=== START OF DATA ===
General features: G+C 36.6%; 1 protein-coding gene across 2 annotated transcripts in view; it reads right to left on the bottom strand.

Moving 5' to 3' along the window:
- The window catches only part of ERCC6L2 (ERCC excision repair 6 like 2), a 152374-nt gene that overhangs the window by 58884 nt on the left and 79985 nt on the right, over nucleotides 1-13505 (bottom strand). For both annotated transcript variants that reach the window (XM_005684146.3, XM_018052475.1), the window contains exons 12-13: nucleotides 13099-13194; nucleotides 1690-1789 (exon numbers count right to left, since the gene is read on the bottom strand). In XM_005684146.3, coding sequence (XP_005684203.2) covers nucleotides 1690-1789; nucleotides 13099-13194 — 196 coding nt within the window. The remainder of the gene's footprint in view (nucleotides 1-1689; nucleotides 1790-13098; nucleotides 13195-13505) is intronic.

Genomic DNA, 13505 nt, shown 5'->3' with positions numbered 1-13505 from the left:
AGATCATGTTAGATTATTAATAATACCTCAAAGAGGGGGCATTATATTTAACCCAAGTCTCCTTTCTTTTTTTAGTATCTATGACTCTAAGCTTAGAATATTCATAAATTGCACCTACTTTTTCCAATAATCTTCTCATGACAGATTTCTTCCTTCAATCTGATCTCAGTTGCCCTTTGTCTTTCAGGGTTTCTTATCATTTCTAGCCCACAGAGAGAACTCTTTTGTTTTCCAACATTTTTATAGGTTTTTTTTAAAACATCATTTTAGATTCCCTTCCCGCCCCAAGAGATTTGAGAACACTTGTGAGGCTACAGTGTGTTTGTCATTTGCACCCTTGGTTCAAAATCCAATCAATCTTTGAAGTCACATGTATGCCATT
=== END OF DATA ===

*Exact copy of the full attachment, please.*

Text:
General features: G+C 36.6%; 1 protein-coding gene across 2 annotated transcripts in view; it reads right to left on the bottom strand.

Moving 5' to 3' along the window:
- The window catches only part of ERCC6L2 (ERCC excision repair 6 like 2), a 152374-nt gene that overhangs the window by 58884 nt on the left and 79985 nt on the right, over nucleotides 1-13505 (bottom strand). For both annotated transcript variants that reach the window (XM_005684146.3, XM_018052475.1), the window contains exons 12-13: nucleotides 13099-13194; nucleotides 1690-1789 (exon numbers count right to left, since the gene is read on the bottom strand). In XM_005684146.3, coding sequence (XP_005684203.2) covers nucleotides 1690-1789; nucleotides 13099-13194 — 196 coding nt within the window. The remainder of the gene's footprint in view (nucleotides 1-1689; nucleotides 1790-13098; nucleotides 13195-13505) is intronic.

Genomic DNA, 13505 nt, shown 5'->3' with positions numbered 1-13505 from the left:
AGATCATGTTAGATTATTAATAATACCTCAAAGAGGGGGCATTATATTTAACCCAAGTCTCCTTTCTTTTTTTAGTATCTATGACTCTAAGCTTAGAATATTCATAAATTGCACCTACTTTTTCCAATAATCTTCTCATGACAGATTTCTTCCTTCAATCTGATCTCAGTTGCCCTTTGTCTTTCAGGGTTTCTTATCATTTCTAGCCCACAGAGAGAACTCTTTTGTTTTCCAACATTTTTATAGGTTTTTTTTAAAACATCATTTTAGATTCCCTTCCCGCCCCAAGAGATTTGAGAACACTTGTGAGGCTACAGTGTGTTTGTCATTTGCACCCTTGGTTCAAAATCCAATCAATCTTTGAAGTCACATGTATGCCATT